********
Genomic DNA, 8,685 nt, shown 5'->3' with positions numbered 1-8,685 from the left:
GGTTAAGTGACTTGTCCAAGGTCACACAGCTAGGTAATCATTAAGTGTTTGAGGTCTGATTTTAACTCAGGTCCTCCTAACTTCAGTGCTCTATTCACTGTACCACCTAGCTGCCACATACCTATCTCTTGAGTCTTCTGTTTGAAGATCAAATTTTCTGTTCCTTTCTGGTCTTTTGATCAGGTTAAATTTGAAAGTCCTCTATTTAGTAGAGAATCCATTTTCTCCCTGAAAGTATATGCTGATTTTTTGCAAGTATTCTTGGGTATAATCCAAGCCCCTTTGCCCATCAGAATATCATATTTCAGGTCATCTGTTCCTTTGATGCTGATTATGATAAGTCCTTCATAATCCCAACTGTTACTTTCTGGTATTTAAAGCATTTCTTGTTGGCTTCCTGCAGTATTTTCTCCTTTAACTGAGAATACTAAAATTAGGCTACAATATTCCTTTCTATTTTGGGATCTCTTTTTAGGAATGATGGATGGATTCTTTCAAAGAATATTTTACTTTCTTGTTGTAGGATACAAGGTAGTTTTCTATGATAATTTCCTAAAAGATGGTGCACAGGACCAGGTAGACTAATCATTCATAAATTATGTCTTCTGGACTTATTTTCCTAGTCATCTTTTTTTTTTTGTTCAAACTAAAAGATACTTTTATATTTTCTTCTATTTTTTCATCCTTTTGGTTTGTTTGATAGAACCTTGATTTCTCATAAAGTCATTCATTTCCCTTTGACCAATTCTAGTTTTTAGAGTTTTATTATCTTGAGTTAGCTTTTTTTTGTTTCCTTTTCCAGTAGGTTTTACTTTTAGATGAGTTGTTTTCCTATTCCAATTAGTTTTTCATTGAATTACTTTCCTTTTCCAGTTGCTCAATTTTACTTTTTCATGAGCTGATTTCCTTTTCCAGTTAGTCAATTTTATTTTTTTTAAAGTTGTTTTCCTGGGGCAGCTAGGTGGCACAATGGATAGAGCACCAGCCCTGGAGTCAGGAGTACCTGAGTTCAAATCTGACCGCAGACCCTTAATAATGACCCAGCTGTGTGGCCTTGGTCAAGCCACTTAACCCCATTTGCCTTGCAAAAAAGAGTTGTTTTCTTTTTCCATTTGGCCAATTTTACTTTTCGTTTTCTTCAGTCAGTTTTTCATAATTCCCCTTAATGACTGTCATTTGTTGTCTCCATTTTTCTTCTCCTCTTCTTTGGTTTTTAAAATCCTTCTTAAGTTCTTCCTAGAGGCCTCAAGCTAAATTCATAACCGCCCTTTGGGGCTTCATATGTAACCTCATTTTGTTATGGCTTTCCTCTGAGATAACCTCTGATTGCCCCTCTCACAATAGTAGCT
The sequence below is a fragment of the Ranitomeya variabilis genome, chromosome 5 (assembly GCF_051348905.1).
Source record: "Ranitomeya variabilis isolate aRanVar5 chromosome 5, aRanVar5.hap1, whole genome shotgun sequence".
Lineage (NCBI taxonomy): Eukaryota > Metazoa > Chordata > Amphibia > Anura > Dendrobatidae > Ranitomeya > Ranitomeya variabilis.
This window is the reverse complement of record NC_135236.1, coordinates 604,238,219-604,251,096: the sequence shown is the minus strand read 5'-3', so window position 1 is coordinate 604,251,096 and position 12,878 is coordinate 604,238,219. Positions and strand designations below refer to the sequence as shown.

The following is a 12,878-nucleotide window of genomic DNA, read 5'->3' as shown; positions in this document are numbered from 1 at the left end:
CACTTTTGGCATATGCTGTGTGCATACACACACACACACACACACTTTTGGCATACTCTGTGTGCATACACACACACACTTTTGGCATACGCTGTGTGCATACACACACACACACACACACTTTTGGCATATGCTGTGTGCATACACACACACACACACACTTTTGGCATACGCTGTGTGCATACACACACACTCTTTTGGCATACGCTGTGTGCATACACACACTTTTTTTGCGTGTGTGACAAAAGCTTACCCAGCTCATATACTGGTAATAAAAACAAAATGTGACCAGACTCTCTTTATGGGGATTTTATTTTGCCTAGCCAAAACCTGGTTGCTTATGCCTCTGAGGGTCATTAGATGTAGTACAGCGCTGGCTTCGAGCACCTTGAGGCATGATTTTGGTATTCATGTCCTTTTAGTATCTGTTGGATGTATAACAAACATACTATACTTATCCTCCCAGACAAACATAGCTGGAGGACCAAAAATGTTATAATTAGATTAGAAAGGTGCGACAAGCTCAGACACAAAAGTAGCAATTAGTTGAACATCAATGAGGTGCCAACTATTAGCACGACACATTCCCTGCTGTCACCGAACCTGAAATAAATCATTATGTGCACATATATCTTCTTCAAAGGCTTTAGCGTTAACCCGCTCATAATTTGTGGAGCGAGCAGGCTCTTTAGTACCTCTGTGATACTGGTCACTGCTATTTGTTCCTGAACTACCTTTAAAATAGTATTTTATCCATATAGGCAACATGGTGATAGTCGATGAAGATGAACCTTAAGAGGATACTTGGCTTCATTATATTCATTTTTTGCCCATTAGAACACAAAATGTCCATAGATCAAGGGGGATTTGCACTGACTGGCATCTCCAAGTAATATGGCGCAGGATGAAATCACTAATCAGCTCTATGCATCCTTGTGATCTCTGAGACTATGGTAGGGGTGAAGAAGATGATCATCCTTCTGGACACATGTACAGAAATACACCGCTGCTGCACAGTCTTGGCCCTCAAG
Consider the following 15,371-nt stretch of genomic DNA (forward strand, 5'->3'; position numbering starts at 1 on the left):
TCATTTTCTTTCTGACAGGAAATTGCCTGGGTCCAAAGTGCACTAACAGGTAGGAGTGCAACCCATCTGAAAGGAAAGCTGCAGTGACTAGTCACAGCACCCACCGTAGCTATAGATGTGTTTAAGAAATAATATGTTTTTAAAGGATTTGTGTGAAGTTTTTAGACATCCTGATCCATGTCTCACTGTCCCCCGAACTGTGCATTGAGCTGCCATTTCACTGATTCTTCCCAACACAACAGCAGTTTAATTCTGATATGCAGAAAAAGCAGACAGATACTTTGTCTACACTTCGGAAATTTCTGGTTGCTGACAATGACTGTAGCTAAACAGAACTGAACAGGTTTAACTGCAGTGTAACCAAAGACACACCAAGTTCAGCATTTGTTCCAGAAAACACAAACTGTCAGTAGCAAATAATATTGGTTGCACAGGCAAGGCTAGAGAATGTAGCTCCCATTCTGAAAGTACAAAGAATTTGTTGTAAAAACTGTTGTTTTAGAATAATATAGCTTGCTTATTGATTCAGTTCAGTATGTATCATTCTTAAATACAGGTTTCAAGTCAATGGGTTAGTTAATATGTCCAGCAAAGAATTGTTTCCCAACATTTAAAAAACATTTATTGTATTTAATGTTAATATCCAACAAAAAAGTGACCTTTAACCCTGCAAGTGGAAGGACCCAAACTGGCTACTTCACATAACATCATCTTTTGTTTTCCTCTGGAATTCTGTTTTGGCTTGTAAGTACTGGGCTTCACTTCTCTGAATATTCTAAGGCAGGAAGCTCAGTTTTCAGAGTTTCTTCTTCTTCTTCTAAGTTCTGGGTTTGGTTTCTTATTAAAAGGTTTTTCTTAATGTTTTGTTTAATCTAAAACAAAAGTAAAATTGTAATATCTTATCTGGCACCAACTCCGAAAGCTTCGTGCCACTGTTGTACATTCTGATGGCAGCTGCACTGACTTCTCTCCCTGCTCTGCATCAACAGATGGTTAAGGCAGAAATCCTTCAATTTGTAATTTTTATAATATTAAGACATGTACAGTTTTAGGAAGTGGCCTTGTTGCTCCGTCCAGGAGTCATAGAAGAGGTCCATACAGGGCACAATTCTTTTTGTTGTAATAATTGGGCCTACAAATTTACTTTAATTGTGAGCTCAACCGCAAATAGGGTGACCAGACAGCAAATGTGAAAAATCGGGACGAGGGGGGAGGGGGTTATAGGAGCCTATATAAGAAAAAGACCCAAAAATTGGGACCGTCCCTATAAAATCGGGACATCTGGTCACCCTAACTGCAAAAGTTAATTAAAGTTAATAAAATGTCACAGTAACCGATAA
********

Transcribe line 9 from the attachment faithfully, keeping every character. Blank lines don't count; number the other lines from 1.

Consider the following 15,371-nt stretch of genomic DNA (forward strand, 5'->3'; position numbering starts at 1 on the left):